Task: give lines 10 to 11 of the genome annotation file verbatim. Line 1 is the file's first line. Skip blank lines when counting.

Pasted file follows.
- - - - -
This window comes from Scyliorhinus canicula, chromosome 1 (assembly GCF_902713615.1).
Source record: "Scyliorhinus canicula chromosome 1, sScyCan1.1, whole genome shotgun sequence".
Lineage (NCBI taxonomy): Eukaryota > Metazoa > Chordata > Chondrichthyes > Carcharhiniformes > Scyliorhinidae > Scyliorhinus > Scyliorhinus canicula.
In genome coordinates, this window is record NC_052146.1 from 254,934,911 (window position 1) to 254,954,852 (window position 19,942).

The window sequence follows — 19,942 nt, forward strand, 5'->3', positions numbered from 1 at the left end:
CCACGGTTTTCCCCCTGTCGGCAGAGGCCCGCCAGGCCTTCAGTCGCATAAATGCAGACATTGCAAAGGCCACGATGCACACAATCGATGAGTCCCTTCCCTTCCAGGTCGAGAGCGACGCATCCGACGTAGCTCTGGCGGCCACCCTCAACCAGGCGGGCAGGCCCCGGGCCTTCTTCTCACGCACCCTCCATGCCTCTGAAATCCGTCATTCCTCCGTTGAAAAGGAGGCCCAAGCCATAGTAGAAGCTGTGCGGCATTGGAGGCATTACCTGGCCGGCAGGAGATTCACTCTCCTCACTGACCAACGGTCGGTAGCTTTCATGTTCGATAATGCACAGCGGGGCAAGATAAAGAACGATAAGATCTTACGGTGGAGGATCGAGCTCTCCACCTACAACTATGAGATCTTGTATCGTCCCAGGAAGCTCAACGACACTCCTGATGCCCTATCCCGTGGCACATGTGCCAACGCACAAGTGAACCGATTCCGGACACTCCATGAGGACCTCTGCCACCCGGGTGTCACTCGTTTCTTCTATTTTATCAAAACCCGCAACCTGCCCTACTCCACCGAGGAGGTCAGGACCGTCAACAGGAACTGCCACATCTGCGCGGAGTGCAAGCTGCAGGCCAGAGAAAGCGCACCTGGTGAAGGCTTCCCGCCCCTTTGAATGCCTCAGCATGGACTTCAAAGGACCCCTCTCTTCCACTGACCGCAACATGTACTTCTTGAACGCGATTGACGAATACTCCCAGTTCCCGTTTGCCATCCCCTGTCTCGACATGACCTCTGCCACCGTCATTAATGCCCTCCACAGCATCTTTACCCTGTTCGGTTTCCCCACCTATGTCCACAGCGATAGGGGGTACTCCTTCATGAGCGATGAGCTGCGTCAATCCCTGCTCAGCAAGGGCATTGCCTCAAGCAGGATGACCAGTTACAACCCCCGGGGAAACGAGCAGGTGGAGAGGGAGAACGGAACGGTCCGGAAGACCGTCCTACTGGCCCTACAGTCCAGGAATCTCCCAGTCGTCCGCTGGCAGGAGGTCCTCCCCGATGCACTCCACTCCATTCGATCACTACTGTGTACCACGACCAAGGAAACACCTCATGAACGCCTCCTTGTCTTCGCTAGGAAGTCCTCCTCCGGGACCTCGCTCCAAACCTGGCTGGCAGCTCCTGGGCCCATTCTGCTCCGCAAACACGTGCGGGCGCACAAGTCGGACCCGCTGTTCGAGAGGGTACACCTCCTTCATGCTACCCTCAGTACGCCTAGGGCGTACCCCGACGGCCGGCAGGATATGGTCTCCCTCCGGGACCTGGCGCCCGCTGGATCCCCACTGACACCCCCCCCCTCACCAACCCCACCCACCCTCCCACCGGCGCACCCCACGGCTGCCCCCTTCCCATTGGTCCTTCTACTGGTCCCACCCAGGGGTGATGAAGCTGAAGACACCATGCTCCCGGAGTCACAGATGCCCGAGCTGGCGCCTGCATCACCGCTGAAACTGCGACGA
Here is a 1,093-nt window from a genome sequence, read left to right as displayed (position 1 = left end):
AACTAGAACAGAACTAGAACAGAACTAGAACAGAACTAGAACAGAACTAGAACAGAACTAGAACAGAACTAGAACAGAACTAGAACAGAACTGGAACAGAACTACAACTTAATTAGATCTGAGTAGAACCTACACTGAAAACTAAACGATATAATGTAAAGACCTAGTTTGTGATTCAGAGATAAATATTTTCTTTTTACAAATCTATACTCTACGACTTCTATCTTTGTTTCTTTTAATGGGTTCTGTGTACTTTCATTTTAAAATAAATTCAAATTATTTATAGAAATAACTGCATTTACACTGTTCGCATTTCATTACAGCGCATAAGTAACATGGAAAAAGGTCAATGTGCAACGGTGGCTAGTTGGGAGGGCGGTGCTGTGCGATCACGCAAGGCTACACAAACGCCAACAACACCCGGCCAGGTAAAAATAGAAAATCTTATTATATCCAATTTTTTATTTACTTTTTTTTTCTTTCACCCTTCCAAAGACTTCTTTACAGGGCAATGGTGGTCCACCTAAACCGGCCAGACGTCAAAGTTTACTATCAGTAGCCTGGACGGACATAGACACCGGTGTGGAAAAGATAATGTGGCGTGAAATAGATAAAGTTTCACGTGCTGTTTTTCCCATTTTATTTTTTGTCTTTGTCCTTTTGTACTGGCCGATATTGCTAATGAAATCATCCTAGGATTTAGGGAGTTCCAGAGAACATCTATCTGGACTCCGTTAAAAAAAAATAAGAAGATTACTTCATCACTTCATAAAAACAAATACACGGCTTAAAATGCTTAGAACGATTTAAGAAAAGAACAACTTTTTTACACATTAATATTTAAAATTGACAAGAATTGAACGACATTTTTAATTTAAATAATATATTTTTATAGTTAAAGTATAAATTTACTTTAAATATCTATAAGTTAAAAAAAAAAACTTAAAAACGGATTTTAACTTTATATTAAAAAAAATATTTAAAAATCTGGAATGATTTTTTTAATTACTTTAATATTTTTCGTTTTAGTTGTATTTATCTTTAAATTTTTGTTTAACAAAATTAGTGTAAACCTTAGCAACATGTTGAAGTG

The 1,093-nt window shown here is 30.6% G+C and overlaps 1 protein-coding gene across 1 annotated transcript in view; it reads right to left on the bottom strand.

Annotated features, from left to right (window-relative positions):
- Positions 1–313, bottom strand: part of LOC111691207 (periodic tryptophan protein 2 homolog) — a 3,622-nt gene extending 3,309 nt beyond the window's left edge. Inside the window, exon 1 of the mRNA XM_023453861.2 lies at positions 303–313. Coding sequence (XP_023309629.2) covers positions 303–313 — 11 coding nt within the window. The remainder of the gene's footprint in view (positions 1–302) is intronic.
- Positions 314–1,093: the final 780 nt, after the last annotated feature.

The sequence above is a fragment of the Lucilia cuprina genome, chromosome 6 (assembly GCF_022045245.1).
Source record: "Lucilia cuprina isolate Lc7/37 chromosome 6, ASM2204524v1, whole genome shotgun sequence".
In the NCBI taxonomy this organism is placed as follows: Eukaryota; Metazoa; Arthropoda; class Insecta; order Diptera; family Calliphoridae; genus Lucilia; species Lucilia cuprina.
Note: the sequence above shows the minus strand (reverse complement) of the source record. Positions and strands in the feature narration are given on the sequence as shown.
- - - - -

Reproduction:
Annotated features, from left to right (window-relative positions):
- Positions 1–313, bottom strand: part of LOC111691207 (periodic tryptophan protein 2 homolog) — a 3,622-nt gene extending 3,309 nt beyond the window's left edge. Inside the window, exon 1 of the mRNA XM_023453861.2 lies at positions 303–313. Coding sequence (XP_023309629.2) covers positions 303–313 — 11 coding nt within the window. The remainder of the gene's footprint in view (positions 1–302) is intronic.